NEWS

Statins Associated with 56% Reduction of Pancreatic Cancer Risk in Men

April 25, 2015

New research showed that a single statin lowered risk of pancreatic cancer by 34%, particularly in men who were long-term users of the drugs.

Investigators compared statin use among 536 individuals 21 to 85 years of age who were diagnosed with pancreatic cancer and 869 matched disease-free controls. The association between statin use and reduced risk of pancreatic cancer was due largely to the drugs’ impact on the 704 male participants, noted the researchers, who said only men on statins for longer than 10 years were less likely to be diagnosed.

Use of multiple statins slashed cancer risk by 56% in men, but did not lower risk in women, according to the study. Pravastatin was the only exclusively-used statin associated with decreased risk of pancreatic cancer. However, the researchers pointed out, this was the only study to report that association, and it must be examined further before much stock is put in the finding.

Individuals on statins with bioavailability of 12% or higher were less likely to be diagnosed with pancreatic cancer than individuals on statins with bioavailability of 5% or less, noted the study. However, wrote the researchers, “Overall, our results do not suggest that specific pharmacologic characteristics might confer an exceptionally low PC [pancreatic cancer] risk.”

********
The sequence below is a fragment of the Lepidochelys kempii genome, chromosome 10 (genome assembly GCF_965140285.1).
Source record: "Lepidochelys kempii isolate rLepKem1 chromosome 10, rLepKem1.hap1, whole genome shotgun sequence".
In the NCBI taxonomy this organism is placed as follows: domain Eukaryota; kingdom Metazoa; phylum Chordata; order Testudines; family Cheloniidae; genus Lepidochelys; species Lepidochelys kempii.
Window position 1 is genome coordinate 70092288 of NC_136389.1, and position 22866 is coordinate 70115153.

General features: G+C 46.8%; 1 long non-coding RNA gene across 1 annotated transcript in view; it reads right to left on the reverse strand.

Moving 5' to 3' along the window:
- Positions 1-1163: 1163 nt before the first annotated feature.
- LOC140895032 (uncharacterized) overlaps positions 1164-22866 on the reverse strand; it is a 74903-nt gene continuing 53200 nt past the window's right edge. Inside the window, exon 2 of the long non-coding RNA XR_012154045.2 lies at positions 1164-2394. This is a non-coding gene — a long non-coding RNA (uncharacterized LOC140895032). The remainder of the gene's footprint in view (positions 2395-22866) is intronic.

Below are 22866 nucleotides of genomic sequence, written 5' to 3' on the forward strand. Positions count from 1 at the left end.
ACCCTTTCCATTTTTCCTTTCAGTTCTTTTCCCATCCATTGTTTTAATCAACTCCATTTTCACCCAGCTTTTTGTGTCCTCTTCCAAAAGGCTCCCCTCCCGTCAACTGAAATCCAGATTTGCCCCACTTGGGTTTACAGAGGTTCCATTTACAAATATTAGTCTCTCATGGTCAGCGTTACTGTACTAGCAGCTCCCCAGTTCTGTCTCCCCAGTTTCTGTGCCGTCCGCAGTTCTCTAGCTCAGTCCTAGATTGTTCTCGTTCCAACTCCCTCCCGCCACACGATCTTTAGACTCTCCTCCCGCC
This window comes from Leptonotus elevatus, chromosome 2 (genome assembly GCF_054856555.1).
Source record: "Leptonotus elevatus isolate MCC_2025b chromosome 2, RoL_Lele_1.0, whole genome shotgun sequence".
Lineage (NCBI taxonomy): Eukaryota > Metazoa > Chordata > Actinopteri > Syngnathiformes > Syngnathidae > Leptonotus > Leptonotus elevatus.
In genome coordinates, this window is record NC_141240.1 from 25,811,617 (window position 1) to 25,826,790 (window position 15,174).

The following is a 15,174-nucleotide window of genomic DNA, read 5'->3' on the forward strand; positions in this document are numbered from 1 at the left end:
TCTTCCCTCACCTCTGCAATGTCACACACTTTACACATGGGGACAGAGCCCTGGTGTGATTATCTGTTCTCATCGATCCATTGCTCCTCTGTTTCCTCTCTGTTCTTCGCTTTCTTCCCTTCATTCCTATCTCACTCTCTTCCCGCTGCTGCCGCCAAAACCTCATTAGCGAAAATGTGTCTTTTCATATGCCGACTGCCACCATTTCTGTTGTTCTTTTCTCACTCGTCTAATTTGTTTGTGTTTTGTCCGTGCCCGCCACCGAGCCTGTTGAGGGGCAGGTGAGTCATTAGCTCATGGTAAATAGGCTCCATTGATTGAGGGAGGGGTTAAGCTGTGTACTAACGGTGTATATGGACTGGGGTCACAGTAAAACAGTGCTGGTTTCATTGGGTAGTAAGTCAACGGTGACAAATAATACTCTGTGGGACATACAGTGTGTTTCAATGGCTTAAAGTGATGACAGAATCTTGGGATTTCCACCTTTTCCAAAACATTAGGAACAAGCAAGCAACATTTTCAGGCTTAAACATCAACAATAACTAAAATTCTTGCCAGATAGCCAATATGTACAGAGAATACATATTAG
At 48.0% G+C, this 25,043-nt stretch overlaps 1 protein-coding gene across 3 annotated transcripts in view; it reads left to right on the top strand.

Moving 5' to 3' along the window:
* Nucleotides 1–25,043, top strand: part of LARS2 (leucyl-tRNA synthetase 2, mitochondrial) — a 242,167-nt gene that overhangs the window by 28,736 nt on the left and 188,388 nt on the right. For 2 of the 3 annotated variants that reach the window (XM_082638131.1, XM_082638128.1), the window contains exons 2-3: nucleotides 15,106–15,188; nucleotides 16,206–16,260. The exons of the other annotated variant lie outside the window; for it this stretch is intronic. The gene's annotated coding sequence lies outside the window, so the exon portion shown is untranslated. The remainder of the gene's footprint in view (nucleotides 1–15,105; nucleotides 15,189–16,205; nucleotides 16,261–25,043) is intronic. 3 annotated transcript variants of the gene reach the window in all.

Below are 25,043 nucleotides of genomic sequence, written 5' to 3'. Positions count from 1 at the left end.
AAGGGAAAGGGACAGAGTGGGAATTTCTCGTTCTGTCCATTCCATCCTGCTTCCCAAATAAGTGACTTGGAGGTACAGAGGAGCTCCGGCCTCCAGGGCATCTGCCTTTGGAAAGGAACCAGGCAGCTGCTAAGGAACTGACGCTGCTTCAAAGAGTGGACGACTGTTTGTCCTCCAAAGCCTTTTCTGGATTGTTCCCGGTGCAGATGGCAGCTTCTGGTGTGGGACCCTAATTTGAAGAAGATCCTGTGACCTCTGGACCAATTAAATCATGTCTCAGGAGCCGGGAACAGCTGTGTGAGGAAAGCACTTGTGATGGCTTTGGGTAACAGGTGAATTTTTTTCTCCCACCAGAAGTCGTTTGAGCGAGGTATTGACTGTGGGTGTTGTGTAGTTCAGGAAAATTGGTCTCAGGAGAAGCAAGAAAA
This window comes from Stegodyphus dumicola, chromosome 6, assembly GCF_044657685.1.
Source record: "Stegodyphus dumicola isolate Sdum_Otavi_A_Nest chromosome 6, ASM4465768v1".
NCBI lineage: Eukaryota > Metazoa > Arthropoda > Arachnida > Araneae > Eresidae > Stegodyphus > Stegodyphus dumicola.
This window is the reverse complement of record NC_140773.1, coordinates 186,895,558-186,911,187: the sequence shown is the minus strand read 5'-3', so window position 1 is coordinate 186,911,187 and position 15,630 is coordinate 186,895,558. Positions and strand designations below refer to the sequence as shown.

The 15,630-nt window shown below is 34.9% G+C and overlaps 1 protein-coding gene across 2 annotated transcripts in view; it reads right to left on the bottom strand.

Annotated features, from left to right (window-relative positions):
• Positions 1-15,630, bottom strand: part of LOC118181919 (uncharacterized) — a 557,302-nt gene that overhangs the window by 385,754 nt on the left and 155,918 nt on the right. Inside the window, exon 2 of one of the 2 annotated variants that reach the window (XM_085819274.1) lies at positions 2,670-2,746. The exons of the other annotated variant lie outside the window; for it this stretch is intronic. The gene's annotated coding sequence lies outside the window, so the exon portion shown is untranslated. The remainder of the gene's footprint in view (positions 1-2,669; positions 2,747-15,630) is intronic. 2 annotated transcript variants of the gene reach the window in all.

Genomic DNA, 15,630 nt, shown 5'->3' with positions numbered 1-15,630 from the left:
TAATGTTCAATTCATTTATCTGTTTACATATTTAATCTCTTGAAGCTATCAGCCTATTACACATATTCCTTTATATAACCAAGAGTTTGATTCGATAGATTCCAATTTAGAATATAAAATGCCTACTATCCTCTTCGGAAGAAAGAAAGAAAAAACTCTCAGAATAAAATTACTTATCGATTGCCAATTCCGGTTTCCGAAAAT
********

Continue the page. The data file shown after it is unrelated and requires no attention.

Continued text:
Last year, pancreatic cancer took an estimated 40,000 lives, according to the study, which said approximately 75% of individuals stricken with the disease die within a year of diagnosis. The long-term survival rates are equally grim, said the study, with only 6% of disease sufferers surviving beyond 5 years.

The researchers acknowledged that recently updated recommended care guidelines will lead to more Americans taking statins, which have pleiotropic effects that have sparked research in their cancer-fighting potential. In fact, pointed out the researchers, previous studies have showed an association between statin use and lowered risks of gastrointestinal, esophageal, colorectal, and liver cancers, noted the study.

This was the largest trial to examine the association of sex and the pharmacologic properties of statins with pancreatic cancer risk, noted the researchers, who wrote, “The prospective clinical evaluation of statins as preventive therapy in individuals at particularly high risk for pancreatic cancer represents an intriguing possibility.”

The study was published in the journal Cancer.

 

—Dan Cook

 

Reference:

1. Walker EJ, Ko AH, Holly EA, Bracci PM. Statin use and risk of pancreatic cancer: results from a large, clinic-based case-control study. Cancer. 2015;121(8):1287-1294.